Jul 25, 2023 - World

40% of incarcerated people in Mexico have not been tried, data shows

Keren Selsy Ordoñez has spent seven years in prison. Photo: Courtesy of Centro Prodh

Four out of every 10 Mexicans currently behind bars have not been convicted of a crime, according to new official statistics that experts say show the depth of injustice in the country.

Why it matters: The Mexican justice system is overwhelmed with a large case backlog. That leaves police and prosecutors with limited time and resources, which contributes to a massive rate of unsolved crimes — more than 98% — and to people not yet proven guilty spending more time incarcerated.

Details: Much of the issue stems from Mexico's use of mandatory pretrial detention, or prisión preventiva oficiosa, a no-bail system in which those accused of certain crimes such as burglary, fuel theft, kidnapping, or drug trafficking can be jailed without probable cause and held for years without trial.

  • President Andrés Manuel López Obrador expanded in 2019 the number of charges that allow suspects to be detained prior to trial, despite public backlash.
  • Under the rule, suspects are only supposed to be detained pretrial for up to two years, but because of the massive backlog, on average, inmates spend more than three years behind bars, according to a 2021 government survey.

Keren Ordoñez, who was arrested when she was 19 years old on kidnapping charges, spent four years in jail before going to trial. She was sentenced in 2019 to 50 years in prison for a conviction that one of her attorneys, Neftaly Pérez, says is based on a false confession.

  • Pérez, a lawyer at the nonprofit Miguel Agustín Pro Juárez Human Rights Center A.C. (Centro Prodh), says Ordoñez was coerced through physical abuse and by authorities who threatened to "disappear" her month-old baby into falsely incriminating herself. Authorities put the baby up for adoption without notifying Ordoñez's family.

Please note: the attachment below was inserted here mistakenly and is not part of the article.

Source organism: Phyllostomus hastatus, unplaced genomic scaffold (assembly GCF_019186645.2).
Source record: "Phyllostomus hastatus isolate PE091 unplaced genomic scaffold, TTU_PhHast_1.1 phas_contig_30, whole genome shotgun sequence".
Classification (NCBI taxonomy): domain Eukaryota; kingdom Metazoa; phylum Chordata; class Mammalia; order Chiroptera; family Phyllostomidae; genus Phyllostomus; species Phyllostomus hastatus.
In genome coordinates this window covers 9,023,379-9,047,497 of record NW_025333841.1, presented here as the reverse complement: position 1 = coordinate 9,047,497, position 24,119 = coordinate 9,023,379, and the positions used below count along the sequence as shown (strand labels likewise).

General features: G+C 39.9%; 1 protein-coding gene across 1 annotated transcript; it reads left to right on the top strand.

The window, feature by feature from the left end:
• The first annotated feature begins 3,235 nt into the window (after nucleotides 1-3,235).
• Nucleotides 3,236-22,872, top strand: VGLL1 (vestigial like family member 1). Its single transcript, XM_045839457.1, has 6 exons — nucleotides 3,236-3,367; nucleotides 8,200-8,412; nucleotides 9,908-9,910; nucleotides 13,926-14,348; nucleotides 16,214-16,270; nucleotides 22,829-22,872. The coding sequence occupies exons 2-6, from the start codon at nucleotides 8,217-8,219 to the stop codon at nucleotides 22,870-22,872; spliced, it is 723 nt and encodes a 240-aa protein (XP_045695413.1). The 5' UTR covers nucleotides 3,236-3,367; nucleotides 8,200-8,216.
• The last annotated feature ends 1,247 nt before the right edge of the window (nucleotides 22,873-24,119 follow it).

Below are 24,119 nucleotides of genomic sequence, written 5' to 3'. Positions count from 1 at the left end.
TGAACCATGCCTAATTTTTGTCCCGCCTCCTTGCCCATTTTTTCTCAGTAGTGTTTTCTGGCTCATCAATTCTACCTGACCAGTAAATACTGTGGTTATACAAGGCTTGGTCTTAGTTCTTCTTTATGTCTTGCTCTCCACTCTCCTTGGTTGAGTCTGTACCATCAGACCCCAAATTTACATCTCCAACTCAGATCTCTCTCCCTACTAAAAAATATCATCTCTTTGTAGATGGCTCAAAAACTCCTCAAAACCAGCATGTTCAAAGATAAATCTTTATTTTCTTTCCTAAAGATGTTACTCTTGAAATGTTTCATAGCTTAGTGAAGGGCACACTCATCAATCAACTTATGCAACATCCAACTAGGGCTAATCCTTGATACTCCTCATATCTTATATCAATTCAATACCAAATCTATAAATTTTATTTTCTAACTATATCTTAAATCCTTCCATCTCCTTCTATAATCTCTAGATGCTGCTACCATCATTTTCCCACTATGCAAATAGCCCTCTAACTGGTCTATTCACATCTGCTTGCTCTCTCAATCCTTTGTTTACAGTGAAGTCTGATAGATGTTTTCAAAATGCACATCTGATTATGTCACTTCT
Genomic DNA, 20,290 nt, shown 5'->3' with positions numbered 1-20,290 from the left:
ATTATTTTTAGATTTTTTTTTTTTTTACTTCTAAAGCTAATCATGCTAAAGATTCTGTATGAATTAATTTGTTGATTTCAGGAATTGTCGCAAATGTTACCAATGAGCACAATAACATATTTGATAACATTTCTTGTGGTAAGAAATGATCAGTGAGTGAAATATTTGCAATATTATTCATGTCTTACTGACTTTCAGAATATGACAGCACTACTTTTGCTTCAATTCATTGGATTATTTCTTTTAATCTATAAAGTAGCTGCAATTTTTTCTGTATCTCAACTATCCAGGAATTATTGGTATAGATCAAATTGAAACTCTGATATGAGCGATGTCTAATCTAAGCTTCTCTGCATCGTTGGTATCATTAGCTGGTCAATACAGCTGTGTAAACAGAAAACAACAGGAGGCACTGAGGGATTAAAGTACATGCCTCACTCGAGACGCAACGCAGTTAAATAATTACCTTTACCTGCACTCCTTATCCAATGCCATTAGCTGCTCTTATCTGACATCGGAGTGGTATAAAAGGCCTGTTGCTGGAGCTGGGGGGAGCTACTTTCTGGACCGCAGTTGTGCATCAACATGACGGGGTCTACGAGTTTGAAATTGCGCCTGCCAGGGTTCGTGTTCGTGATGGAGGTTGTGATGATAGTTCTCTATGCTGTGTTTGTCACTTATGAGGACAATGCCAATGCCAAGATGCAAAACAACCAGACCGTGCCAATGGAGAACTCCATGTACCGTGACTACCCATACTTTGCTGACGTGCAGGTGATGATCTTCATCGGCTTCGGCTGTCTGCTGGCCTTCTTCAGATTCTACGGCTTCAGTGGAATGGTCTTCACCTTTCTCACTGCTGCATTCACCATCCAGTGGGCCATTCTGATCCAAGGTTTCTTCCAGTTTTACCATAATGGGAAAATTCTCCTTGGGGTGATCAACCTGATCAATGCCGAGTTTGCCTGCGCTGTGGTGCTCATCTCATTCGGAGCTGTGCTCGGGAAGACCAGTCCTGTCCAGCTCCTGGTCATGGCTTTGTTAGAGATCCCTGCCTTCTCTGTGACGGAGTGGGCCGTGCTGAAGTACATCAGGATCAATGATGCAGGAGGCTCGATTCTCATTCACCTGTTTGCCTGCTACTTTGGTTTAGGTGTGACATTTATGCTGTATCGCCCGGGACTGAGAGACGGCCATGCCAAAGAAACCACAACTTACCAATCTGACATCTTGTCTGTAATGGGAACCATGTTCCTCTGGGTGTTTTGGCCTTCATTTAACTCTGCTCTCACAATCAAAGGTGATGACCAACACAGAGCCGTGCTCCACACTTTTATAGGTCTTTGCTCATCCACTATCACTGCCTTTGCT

• Her family later sought the help of Pérez and Centro Prodh, who secured an appeal, and a higher court in 2021 ordered that she be re-tried. That process is pending.
  • Between the lines: Experts say women are especially vulnerable under the pretrial detention rule because authorities use it to arrest them without evidence when their partners are suspected of committing crimes.

What they're saying: "There is a massive failure in the Mexican justice system for so many people to be jailed this way," says Pérez.

  • "But having it be so plainly shown with the numbers means there is also an opportunity for the system to revert this failure and the injustices it carries," he adds.
  • That can be done by revising cases and promoting other pretrial alternatives, such as ankle monitors or making the defendant check in with authorities weekly, Pérez says.

By the numbers: Of the quarter-million people in Mexico who are incarcerated, more than 88,000 lack a conviction, according to the data published last week by Mexico's National Institute of Statistics and Geography.

  • Of those without a conviction, half are behind bars under mandatory pretrial detention, while 24% are incarcerated because of a judge's order, meaning they were granted a hearing. The rest have an unidentified judicial status.
  • 49% of jailed women and 38% of jailed men have not been tried.

The other side: Automatic pretrial detention has been defended by lawmakers as a means to combat impunity given the sky-high rates of homicide and violence in the country.

  • President Andrés Manuel López Obrador has said eliminating prisión preventiva oficiosa would "only benefit criminals" by letting some who are guilty walk free.

What to watch: In response to a complaint from two men who spent 17 years incarcerated without a conviction, the Inter-American Court of Human Rights this April ordered Mexico to review the automatic no-bond rule and to report back within one year.

  • The IACHR in January also said the rule is incompatible with regional human rights conventions, to which Mexico is a party.
  • In response to the IACHR, a Mexican district court overseeing 18 of the country's 32 states said last week that defendants held without bail who file habeas corpus lawsuits called "amparos" should immediately be granted a hearing and pretrial alternatives.
  • However, the decision has not been published in full, so the ruling is not yet official or applicable, and it's unclear which alternatives it proposes to be used.
  • Pérez says it's a positive step, but that the relief should not only be for those who can afford a lawyer and that all courts should consider whether the mandatory detention rule should apply case-by-case.

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